I’ve grown to like living at the bottom of a dumpster in an alley outside of Sizzlers. It’s not as unpleasant as one might think—there’s never a shortage of food, and people can’t call you trash if they are inside the dumpster with you, because, clearly, they’d be insulting themselves too. I mean, Christ on a Christmas tree farm, if you are going to hop inside a bin for disposal, at least have the etiquette down. I can’t tell you how many times a poor sucker thought they were too good for this place.
“It’s too hot in here,” they’d say. “I’ve got a headache from the awful smell,” they’d insist.
I’d respond, “Dive down into the crap and hunt for a near empty ibuprofen bottle. I came across one not two days ago.”
Goddamn, no one can take care of their self anymore. Here I am in a world of surplus, and all I hear is whining from those who avoid self-sufficiency.
Before I climbed into this oversized metal bin designed to house “waste,” people would call me trash all the time. I once lived in a tenement building that had garbage piled to the ceiling, suffocating the gasping walls, so I’m used to this sort of environment. Folks most likely thought of me as a form of refuse because I smelled funny due to the water company shutting off the hot water after I stopped paying the bill, which caused me to shower less since it was January in Maine. My former living space was just a larger dumpster, once you get down to the brass tacks of it all.
I really love it down here. I no longer have to worry about bathing; there aren’t visitors who will be offended by my mildewy stench. I don’t even have to walk to the bathroom—just gotta let loose in the corner of this rubbish heap, away from the side I like to sleep on. Total freedom. I often get unintentionally wet when someone throws some liquid filled container—lukewarm gravy is the worst—down into the shallow pit of discarded items. Eh, it’s all right, I guess. I just take a slice of stale bread and swipe it through my greasy hair to spread the gravy across. A person’s gotta eat. Everything I didn’t expect to fall into my space is a luxury.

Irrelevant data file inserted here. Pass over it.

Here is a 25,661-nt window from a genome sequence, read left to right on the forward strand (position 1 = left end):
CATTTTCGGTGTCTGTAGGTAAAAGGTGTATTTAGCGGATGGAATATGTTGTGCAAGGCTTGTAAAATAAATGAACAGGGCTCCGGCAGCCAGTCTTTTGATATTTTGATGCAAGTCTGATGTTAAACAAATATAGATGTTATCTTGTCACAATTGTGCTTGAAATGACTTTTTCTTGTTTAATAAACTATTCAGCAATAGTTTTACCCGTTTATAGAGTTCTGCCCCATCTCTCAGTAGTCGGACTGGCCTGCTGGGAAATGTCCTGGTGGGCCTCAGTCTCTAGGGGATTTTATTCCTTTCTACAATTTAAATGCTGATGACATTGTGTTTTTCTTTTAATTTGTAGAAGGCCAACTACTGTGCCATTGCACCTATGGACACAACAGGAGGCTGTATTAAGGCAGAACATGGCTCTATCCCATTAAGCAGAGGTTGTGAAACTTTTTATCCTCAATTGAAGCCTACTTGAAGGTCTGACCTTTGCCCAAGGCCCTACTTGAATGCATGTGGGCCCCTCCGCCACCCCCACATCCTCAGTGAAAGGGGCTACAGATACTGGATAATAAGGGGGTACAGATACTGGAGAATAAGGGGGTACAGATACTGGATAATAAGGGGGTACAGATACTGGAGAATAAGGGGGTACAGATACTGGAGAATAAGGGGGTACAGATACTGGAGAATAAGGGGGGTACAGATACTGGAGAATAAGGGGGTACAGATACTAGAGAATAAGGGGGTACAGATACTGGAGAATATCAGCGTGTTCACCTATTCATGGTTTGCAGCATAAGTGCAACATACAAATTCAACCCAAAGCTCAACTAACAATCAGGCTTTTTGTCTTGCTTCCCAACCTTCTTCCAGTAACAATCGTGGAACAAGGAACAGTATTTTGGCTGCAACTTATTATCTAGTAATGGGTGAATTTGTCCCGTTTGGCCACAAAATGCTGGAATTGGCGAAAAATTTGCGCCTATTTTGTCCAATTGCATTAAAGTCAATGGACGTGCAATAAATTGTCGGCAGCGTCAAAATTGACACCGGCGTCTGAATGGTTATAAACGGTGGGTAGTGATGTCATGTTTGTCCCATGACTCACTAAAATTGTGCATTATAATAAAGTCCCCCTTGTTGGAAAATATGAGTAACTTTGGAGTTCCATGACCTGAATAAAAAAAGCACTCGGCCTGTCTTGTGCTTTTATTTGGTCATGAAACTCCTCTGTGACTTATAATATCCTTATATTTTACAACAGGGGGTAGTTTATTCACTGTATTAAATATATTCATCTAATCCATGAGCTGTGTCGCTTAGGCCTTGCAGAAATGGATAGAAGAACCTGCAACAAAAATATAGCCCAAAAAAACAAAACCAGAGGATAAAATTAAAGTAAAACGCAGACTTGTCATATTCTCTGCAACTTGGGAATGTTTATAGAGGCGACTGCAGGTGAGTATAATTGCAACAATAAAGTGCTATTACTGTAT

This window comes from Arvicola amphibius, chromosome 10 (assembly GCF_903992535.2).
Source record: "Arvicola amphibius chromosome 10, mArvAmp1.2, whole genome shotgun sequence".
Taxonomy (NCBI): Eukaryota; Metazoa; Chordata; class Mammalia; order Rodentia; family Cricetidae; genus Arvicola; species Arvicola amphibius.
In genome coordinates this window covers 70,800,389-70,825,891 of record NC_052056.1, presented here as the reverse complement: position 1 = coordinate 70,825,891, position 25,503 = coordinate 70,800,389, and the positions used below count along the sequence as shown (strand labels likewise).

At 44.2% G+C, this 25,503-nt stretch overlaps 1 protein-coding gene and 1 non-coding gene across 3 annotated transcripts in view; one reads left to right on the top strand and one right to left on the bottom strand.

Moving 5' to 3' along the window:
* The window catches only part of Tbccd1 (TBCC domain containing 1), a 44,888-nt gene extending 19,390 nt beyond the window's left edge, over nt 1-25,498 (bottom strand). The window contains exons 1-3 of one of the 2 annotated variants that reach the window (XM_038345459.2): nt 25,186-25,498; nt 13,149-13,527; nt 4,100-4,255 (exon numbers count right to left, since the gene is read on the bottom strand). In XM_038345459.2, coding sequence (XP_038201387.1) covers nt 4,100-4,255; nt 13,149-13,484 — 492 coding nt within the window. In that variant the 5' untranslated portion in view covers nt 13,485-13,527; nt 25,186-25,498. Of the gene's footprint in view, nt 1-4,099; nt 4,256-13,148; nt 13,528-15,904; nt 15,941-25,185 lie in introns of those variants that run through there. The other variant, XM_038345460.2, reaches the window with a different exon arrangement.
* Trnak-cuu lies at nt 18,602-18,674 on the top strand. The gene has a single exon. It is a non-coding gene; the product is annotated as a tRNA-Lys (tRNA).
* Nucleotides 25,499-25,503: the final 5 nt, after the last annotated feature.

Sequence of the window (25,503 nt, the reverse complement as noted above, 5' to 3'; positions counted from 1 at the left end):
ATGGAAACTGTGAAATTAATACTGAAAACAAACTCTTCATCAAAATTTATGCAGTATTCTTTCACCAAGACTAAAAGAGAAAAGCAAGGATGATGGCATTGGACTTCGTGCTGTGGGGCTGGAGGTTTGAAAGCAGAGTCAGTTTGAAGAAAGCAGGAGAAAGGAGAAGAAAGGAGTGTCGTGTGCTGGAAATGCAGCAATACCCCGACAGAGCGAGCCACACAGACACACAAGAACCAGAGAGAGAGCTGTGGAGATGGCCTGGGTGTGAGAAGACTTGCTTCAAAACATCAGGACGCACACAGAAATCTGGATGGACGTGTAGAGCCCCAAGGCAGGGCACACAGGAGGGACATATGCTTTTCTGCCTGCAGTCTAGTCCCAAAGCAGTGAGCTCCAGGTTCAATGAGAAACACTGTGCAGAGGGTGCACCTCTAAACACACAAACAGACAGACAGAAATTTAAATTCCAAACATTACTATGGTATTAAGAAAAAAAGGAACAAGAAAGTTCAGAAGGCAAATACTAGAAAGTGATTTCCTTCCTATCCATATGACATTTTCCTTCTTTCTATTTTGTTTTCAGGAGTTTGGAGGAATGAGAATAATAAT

What I think I like most about my filth-filled home is that no one can call me ignorant or uneducated anymore. I’m not around to hear them say it, anyway. I sit down here and read old newspapers and half-torn books, interpreting the world in my own way, without collegiate minds pestering me about how “un-woke” I am. Many people assume that all the have-nots are too stupid to form opinions. Those people can go suck a hot fart, as far as I’m concerned.
I’ve managed to dig through the dishevelment of random, unwanted articles, and turned out with a pen low on ink and some faded receipts. This is how I wrote this note in the first place. I hope someone finds it and understands why I don’t consider myself homeless. I have everything I need, clothes (old, but in okay condition), food (rotten, but unfinished), and a layer of sunned, bed-like trash to keep me warm. You might think to ask yourself if you do. I hear a truck riding up to clasp onto this dumpster with its hydraulic lift, preparing to haul me off to my next home: a place out in the fields and hills, speckled with other undesired things.
Ryan Curcio is a senior at CCSU. He studies English with a minor in Writing. He was a contributing writer for Trill! Magazine, and is currently an intern reporter for the New Britain Herald. His work has appeared in undergraduate literary magazines, on 121words.com, The Wagon Magazine, and Crack the Spine. He was a finalist for the Leslie Leeds Poetry Prize.
Originally published in the FALL 2018 edition of the Helix.